Local tree planting neglected
The great potential that is grossly neglected is the involvement of the people themselves-in planting, managing and utilising their own trees. In view of the massive destruction of natural forests, and the very poor record of governments in planting and managing forests, 3 there is clearly a need now to tap human potential. Given the complexities of land tenure systems in the South Pacific region, the logical approach would be to help the people help themselves in the sustainable production of the food and wood that they require, by removing the constraints that exist. As Lundgren and van Gelder rightly pointed out in 1983, it is 'only through large-scale voluntary adoption of tree planting by farmers and rural populations (that there is) any theoretical hope of meeting the needs.'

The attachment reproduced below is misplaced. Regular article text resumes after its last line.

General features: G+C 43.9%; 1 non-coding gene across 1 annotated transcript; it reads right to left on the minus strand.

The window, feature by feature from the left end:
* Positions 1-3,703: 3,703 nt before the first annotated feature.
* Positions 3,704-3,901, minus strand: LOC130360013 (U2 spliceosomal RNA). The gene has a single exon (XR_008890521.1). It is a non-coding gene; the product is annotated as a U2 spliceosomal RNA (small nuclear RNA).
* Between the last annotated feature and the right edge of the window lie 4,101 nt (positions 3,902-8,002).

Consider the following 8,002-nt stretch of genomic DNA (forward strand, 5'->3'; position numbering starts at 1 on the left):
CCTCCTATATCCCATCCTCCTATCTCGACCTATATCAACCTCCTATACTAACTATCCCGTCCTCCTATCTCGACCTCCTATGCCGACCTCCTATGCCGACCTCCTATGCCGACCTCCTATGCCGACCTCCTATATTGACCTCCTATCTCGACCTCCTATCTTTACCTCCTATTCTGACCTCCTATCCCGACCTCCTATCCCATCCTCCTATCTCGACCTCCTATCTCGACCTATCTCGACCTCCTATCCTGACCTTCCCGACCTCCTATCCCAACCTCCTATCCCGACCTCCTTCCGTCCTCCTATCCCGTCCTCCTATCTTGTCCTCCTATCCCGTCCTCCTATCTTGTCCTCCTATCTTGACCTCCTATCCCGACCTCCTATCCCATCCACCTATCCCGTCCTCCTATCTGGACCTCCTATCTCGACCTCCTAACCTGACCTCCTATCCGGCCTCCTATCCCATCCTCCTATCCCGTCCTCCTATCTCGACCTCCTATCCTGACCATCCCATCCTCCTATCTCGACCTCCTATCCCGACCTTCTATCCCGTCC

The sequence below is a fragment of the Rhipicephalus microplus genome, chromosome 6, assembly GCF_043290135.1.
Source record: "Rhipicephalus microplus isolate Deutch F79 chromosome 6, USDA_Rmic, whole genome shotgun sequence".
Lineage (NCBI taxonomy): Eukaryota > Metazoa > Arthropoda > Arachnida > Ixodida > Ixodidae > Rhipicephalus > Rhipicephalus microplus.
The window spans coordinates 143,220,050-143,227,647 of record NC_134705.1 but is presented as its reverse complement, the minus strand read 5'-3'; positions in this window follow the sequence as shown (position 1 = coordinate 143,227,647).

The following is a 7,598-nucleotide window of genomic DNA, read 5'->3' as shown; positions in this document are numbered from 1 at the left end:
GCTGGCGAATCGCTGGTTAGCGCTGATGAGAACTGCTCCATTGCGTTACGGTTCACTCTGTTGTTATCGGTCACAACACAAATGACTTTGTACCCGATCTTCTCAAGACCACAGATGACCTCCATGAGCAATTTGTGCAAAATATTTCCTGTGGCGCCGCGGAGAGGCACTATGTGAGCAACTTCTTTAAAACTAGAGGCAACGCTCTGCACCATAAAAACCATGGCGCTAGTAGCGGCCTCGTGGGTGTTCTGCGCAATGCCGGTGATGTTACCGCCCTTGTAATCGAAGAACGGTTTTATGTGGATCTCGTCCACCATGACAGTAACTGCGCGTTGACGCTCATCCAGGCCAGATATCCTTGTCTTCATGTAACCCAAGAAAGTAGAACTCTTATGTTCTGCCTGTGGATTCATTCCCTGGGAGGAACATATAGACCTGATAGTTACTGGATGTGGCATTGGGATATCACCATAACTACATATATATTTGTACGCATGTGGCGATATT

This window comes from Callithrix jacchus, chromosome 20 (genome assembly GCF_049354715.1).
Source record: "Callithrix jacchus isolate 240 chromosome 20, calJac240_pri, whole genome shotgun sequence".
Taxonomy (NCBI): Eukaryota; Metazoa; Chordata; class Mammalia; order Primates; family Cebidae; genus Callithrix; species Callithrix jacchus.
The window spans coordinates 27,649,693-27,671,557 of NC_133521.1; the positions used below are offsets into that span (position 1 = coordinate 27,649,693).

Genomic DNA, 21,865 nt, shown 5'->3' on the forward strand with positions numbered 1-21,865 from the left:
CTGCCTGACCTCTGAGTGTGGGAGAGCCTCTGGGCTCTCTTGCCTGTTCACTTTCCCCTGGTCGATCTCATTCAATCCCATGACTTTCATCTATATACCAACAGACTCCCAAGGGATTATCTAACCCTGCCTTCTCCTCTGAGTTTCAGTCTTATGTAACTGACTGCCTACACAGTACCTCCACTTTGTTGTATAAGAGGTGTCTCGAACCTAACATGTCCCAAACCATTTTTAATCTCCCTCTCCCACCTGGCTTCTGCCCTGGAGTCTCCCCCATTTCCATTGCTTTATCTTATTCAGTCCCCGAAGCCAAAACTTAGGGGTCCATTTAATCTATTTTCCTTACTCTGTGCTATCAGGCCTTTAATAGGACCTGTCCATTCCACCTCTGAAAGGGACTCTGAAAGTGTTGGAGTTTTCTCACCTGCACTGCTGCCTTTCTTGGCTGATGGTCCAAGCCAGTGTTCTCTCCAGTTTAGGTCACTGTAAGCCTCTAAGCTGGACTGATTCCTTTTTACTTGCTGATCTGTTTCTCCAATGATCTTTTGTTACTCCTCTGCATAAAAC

The fact is that local communities have huge resources, in terms of both people and land, to undertake tree planting for various purposes. These may include production of wood (especially for fuel), improvement of food production, erosion control and rehabilitation of degraded sites. However, achieving this requires rural people to have access to dynamic and effective extension services, not only to increase awareness and motivation but also to provide the necessary incentives and technical assistance.